What Will COVID-19 Do to Banking?
Banks have a chance to improve their battered public image by playing a constructive role in mitigating the current economic crisis. But with COVID-19 set to accelerate the sector’s digitalization and restructuring, their future could soon become more uncertain.
BARCELONA – The COVID-19 crisis has revealed banks to be not part of the problem for a change, but part of the solution. They have so far proven to be resilient, mostly as a result of the stricter capital and liquidity requirements imposed on them following the 2007-09 global financial crisis. Today, many governments are using banks to channel funds to households and firms hit by the pandemic’s economic fallout.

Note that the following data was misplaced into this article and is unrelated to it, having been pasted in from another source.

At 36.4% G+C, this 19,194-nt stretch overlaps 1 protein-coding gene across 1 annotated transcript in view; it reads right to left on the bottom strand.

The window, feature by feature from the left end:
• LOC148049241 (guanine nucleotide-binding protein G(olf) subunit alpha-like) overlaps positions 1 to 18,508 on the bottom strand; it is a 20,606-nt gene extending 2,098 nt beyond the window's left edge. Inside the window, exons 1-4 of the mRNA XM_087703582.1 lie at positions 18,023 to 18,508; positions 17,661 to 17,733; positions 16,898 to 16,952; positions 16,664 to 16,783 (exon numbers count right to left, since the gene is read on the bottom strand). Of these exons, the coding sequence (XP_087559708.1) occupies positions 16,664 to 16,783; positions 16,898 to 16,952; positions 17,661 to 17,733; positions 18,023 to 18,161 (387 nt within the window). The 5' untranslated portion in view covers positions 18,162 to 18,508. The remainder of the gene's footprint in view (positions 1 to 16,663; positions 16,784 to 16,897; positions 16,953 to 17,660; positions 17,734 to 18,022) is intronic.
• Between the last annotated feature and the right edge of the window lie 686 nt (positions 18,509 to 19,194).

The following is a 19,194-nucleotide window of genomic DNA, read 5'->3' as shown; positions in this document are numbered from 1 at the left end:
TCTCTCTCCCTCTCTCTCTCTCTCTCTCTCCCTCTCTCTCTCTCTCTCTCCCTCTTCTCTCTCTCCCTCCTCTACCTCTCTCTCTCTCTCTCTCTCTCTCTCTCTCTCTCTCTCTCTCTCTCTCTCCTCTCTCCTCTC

Furthermore, governments have granted banks a temporary moratorium on implementing tougher regulatory and supervisory standards, in order to reduce the potential pro-cyclicality of measures introduced in the last two decades and avert a credit crunch. As a result, banks now have an opportunity to reverse the reputational damage they suffered in the financial crisis.
But they are not out of trouble, in part because the crisis will sharply increase the volume of non-performing loans. Moreover, as a recent report that I co-authored points out, the pandemic will accentuate pre-existing pressures – in particular, low interest rates and digital disruption – on bank profitability.
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